Dating houses uk



Masonry pointing is readily renewable, and therefore it isan unreliable indicator of age, although Georgian tuck-pointing, and post-war recessed pointing are seldom aped. In early brick buildings the bond is often irregular, but English Bond became the norm by the end of the sixteenth century. By the s, Stretcher Bond brickwork and mild steel cavity ties had become the norm. To improve the strength of Georgian and Victorian lime-mortar brickwork bonding, timbers were usually set in their inner faces or occasionally in the core of the walls - such as in Tittenhurst Park, Berkshire around In , after the American War of Independence, parliament taxed each brick used, so some bricks were made larger, up to 10 x 5 x 3ins x x 76mm 2. In the latter half of the Georgian era, snapped-header brickwork was frequently used in cheap, speculative construction. But beware modern imitations, particularly amongst Edwardian buildings. Fighting wars is expensive. Very large floors, such as the ballroom in the Carlton Club, London , were trussed with parallel timber booms, wrought iron hangers, and cast iron joint-shoes. Unlike stone, brickwork gives many clues to its age. For long-span floors, timber beams were sometimes flitched with wrought- iron plates, or internally trussed with hardwood or cast-iron struts, as in Quernmore, Bromley, Kent in around After use by the Romans, clay bricks were re-introduced into the uk in the s, initially in the south and east, near to locations where suitable clay could be dug out and burnt in wooden clamps. Empty or derelict buildings and buildings undergoing alterations can offer more structural disclosure. But the length and thickness of a brick has not always been as constant as today, being influenced by government legislation, regional variations in firing thicknesses of clay, bonding, joint thickness, and local practice. Timber Hardwood framed buildings dominated the medieval period, but were in rapid decline by Georgian times3. Structural materials, components, and systems have varied through the ages. After the brick inner leaf of cavity walls was replaced by dense concrete blocks, and then in mid s the 'energy crisis' arising from the Middle East War accelerated the change to insulative lightweight concrete blocks. However, the era of a building can usually be established with confidence if several structural elements are compared. With the decline of medieval timber- framed buildings and the advent of canals, railways, and better roads, bricks were transported and used throughout the country.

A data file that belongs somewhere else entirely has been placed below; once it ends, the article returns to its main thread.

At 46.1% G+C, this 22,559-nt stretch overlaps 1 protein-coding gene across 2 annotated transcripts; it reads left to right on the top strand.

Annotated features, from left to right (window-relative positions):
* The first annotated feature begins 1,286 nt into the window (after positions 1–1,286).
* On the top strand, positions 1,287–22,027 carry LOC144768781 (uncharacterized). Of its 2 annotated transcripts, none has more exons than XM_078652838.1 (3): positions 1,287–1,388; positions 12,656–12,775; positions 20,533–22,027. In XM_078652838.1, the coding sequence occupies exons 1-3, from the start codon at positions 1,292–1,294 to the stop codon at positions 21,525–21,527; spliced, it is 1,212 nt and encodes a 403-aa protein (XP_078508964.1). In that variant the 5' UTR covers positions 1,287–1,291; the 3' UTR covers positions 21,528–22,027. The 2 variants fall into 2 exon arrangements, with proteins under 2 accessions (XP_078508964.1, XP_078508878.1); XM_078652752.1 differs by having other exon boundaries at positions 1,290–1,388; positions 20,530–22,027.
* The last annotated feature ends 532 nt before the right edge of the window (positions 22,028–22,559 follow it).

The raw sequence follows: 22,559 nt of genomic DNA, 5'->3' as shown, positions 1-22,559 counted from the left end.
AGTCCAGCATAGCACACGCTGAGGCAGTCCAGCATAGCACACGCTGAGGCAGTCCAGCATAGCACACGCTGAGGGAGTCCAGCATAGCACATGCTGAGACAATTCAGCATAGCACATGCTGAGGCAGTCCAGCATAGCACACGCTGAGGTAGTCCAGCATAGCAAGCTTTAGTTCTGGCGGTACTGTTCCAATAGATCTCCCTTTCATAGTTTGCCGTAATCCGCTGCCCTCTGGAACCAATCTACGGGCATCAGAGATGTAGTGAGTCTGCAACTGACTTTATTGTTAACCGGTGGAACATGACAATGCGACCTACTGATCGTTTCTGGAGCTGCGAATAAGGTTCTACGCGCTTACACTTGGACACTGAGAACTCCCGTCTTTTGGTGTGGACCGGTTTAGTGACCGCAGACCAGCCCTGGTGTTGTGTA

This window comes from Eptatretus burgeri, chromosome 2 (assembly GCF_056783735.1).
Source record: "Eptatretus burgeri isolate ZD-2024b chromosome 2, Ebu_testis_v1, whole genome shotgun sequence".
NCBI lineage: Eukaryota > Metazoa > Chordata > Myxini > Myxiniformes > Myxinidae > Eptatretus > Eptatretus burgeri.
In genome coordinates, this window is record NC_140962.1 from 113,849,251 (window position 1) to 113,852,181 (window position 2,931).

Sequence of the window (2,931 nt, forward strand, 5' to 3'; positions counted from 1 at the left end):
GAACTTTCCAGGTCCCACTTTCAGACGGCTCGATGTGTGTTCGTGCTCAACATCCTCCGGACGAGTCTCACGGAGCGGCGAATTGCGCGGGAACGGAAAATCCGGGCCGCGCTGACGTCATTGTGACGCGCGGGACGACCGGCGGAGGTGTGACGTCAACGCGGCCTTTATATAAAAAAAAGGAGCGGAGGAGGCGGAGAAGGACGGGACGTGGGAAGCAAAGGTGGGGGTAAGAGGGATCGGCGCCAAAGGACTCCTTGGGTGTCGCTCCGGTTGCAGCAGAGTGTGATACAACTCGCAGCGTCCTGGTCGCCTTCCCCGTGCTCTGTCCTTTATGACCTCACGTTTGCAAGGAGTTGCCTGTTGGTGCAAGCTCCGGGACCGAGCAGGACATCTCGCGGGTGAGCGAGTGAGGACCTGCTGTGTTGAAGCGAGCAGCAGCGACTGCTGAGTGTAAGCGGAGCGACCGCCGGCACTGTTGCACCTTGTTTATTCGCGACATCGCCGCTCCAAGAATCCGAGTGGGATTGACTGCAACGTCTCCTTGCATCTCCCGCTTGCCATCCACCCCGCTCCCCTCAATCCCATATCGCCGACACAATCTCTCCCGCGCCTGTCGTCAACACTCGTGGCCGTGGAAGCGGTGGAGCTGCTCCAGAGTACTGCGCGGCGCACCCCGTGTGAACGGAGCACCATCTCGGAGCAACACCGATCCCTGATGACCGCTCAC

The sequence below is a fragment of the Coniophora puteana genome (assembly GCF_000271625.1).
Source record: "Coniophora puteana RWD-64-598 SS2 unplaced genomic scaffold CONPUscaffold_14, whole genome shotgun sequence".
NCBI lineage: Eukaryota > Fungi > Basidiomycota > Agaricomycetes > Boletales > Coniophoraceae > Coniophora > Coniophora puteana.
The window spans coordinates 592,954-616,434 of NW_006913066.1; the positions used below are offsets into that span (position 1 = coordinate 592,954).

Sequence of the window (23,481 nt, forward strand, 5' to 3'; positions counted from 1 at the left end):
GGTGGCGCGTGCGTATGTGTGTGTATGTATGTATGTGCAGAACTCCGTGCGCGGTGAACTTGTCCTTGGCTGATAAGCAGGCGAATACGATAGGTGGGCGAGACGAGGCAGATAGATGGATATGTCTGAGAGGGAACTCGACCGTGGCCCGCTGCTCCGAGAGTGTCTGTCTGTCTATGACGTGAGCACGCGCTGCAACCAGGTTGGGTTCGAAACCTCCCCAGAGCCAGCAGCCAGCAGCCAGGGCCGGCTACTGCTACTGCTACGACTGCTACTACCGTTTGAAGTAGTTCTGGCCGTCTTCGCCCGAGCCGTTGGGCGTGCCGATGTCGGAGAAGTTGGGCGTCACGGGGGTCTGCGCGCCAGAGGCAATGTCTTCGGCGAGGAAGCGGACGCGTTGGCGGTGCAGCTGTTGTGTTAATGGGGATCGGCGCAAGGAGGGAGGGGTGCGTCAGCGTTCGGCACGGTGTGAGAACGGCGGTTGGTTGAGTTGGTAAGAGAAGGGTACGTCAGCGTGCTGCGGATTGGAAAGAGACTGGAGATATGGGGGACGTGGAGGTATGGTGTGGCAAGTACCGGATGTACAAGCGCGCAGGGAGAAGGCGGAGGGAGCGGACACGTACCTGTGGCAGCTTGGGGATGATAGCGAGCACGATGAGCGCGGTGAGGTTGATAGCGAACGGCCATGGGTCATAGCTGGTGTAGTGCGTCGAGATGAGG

Dating houses uk



Empty or derelict buildings and buildings undergoing alterations can offer more structural disclosure. They proved popular in a war-torn uk, short of iron and steel. By the s, Stretcher Bond brickwork and mild steel cavity ties had become the norm. After World War II, the shortage of large section timbers, and the availability of better glues and mechanical timber connectors enabled innovative construction with small section timbers and board. There are many opportunities to see the structure of an occupied building without opening it up, particularly in areas that have no finishes, such as roof voids, undercrofts, cellars, pavement vaults, suspended ceilings, plant rooms, fitted cupboards, store-rooms, lift-shafts, and service holes. After use by the Romans, clay bricks were re-introduced into the uk in the s, initially in the south and east, near to locations where suitable clay could be dug out and burnt in wooden clamps. Machine- made bricks, such as Flettons which were first made in the s, are generally smoother and more regular in appearance than handmade bricks. Every era has its distinctive architectural styles, ranging from wavy roofs of the s, to bow-backed Georgian terraces of the s. To improve the strength of Georgian and Victorian lime-mortar brickwork bonding, timbers were usually set in their inner faces or occasionally in the core of the walls - such as in Tittenhurst Park, Berkshire around In , machinery was designed for making pressed bricks in volume, eventually replacing handmade bricks, except for best quality work. This may have been the unwitting precursor of cavity two-leaf brickwork, or perhaps that was the nineteenth century cheap walling, Rat Trap Bond, where bricks were laid on edge to reduce consumption leaving cavities within - as at Coleshill Model Farm, near Swindon around Timber-shell roofs appeared in , but were only popular for about 25 years4. After the brick inner leaf of cavity walls was replaced by dense concrete blocks, and then in mid s the 'energy crisis' arising from the Middle East War accelerated the change to insulative lightweight concrete blocks. Masonry materials Of all the masonry materials, stone masonry tells us the least about its construction age. But beware modern imitations, particularly amongst Edwardian buildings. Flemish Bond was introduced in the seventeenthcentury, and had largely replaced English Bond by the early eighteenth. Headers in the outer face were mostly snapped- off where they met the inner face due to misalignments in the coursing of the two faces. Very large floors, such as the ballroom in the Carlton Club, London , were trussed with parallel timber booms, wrought iron hangers, and cast iron joint-shoes. But the length and thickness of a brick has not always been as constant as today, being influenced by government legislation, regional variations in firing thicknesses of clay, bonding, joint thickness, and local practice. In the latter half of the Georgian era, snapped-header brickwork was frequently used in cheap, speculative construction. Dating buildings is not an exact science, as building gestation usually takes years, apart from notable exceptions, such as the 92,m2 Crystal Palace which was designed and constructed in nine months for the Great Exhibition of Interiors are sometimes refitted and finishes renewed, but the structure beneath them is only changed if it becomes damaged, or if it is redeveloped behind a retained facade. Rarely, lost structure is replaced by second- hand earlier structure. In , these large bricks were further taxed, and this was avoided by reducing the size to 9 x 4. This article deals with masonry and timber, subsequent articles will focus on the other main materials.